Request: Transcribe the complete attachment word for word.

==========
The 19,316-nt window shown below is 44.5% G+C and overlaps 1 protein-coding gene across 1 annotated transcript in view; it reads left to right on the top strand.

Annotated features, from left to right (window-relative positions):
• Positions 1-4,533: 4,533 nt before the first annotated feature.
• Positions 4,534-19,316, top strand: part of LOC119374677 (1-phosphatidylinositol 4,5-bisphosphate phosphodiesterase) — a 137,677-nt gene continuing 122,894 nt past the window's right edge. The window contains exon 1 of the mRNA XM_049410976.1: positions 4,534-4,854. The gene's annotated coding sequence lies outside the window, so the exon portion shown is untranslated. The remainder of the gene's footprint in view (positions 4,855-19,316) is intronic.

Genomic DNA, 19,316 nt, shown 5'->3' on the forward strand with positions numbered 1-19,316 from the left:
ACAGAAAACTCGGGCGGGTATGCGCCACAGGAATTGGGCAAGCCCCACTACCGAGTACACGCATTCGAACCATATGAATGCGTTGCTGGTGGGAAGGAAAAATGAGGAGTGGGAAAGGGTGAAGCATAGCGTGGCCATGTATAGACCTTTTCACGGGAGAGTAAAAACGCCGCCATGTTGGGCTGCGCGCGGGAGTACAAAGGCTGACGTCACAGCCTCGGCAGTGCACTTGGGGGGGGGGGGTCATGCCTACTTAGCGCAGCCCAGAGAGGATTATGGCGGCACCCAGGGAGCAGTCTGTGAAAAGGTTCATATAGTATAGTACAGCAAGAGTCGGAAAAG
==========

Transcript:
The 19,316-nt window shown below is 44.5% G+C and overlaps 1 protein-coding gene across 1 annotated transcript in view; it reads left to right on the top strand.

Annotated features, from left to right (window-relative positions):
• Positions 1-4,533: 4,533 nt before the first annotated feature.
• Positions 4,534-19,316, top strand: part of LOC119374677 (1-phosphatidylinositol 4,5-bisphosphate phosphodiesterase) — a 137,677-nt gene continuing 122,894 nt past the window's right edge. The window contains exon 1 of the mRNA XM_049410976.1: positions 4,534-4,854. The gene's annotated coding sequence lies outside the window, so the exon portion shown is untranslated. The remainder of the gene's footprint in view (positions 4,855-19,316) is intronic.

Genomic DNA, 19,316 nt, shown 5'->3' on the forward strand with positions numbered 1-19,316 from the left:
ACAGAAAACTCGGGCGGGTATGCGCCACAGGAATTGGGCAAGCCCCACTACCGAGTACACGCATTCGAACCATATGAATGCGTTGCTGGTGGGAAGGAAAAATGAGGAGTGGGAAAGGGTGAAGCATAGCGTGGCCATGTATAGACCTTTTCACGGGAGAGTAAAAACGCCGCCATGTTGGGCTGCGCGCGGGAGTACAAAGGCTGACGTCACAGCCTCGGCAGTGCACTTGGGGGGGGGGGGTCATGCCTACTTAGCGCAGCCCAGAGAGGATTATGGCGGCACCCAGGGAGCAGTCTGTGAAAAGGTTCATATAGTATAGTACAGCAAGAGTCGGAAAAG